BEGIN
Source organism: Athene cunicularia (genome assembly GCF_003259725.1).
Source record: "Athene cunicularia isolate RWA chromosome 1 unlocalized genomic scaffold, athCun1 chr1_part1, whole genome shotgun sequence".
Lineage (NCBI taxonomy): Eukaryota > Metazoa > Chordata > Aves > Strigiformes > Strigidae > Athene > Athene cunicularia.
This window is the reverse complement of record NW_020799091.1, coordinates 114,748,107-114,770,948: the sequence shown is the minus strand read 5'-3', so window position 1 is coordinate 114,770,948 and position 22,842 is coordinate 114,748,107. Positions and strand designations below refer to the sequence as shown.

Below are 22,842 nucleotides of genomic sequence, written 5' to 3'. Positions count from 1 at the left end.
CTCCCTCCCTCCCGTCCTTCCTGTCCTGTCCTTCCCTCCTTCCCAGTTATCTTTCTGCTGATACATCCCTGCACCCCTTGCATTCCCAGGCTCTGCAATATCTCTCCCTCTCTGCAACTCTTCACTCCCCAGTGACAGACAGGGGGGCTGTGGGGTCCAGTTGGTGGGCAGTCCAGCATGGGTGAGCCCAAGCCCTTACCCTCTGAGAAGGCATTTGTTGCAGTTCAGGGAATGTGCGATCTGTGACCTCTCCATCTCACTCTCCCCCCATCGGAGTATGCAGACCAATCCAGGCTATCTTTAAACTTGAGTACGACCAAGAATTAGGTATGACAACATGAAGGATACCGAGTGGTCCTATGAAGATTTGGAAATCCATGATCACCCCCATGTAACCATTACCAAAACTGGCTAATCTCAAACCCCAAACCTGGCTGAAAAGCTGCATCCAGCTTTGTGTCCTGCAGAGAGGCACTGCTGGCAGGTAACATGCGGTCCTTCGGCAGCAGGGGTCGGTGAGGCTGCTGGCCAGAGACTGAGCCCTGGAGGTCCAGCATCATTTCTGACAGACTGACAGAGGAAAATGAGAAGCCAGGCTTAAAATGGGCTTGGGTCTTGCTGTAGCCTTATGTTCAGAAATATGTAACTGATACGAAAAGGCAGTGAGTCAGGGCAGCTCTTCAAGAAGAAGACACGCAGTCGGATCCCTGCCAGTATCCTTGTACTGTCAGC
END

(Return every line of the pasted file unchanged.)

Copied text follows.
Source organism: Athene cunicularia (genome assembly GCF_003259725.1).
Source record: "Athene cunicularia isolate RWA chromosome 1 unlocalized genomic scaffold, athCun1 chr1_part1, whole genome shotgun sequence".
Lineage (NCBI taxonomy): Eukaryota > Metazoa > Chordata > Aves > Strigiformes > Strigidae > Athene > Athene cunicularia.
This window is the reverse complement of record NW_020799091.1, coordinates 114,748,107-114,770,948: the sequence shown is the minus strand read 5'-3', so window position 1 is coordinate 114,770,948 and position 22,842 is coordinate 114,748,107. Positions and strand designations below refer to the sequence as shown.

Below are 22,842 nucleotides of genomic sequence, written 5' to 3'. Positions count from 1 at the left end.
CTCCCTCCCTCCCGTCCTTCCTGTCCTGTCCTTCCCTCCTTCCCAGTTATCTTTCTGCTGATACATCCCTGCACCCCTTGCATTCCCAGGCTCTGCAATATCTCTCCCTCTCTGCAACTCTTCACTCCCCAGTGACAGACAGGGGGGCTGTGGGGTCCAGTTGGTGGGCAGTCCAGCATGGGTGAGCCCAAGCCCTTACCCTCTGAGAAGGCATTTGTTGCAGTTCAGGGAATGTGCGATCTGTGACCTCTCCATCTCACTCTCCCCCCATCGGAGTATGCAGACCAATCCAGGCTATCTTTAAACTTGAGTACGACCAAGAATTAGGTATGACAACATGAAGGATACCGAGTGGTCCTATGAAGATTTGGAAATCCATGATCACCCCCATGTAACCATTACCAAAACTGGCTAATCTCAAACCCCAAACCTGGCTGAAAAGCTGCATCCAGCTTTGTGTCCTGCAGAGAGGCACTGCTGGCAGGTAACATGCGGTCCTTCGGCAGCAGGGGTCGGTGAGGCTGCTGGCCAGAGACTGAGCCCTGGAGGTCCAGCATCATTTCTGACAGACTGACAGAGGAAAATGAGAAGCCAGGCTTAAAATGGGCTTGGGTCTTGCTGTAGCCTTATGTTCAGAAATATGTAACTGATACGAAAAGGCAGTGAGTCAGGGCAGCTCTTCAAGAAGAAGACACGCAGTCGGATCCCTGCCAGTATCCTTGTACTGTCAGC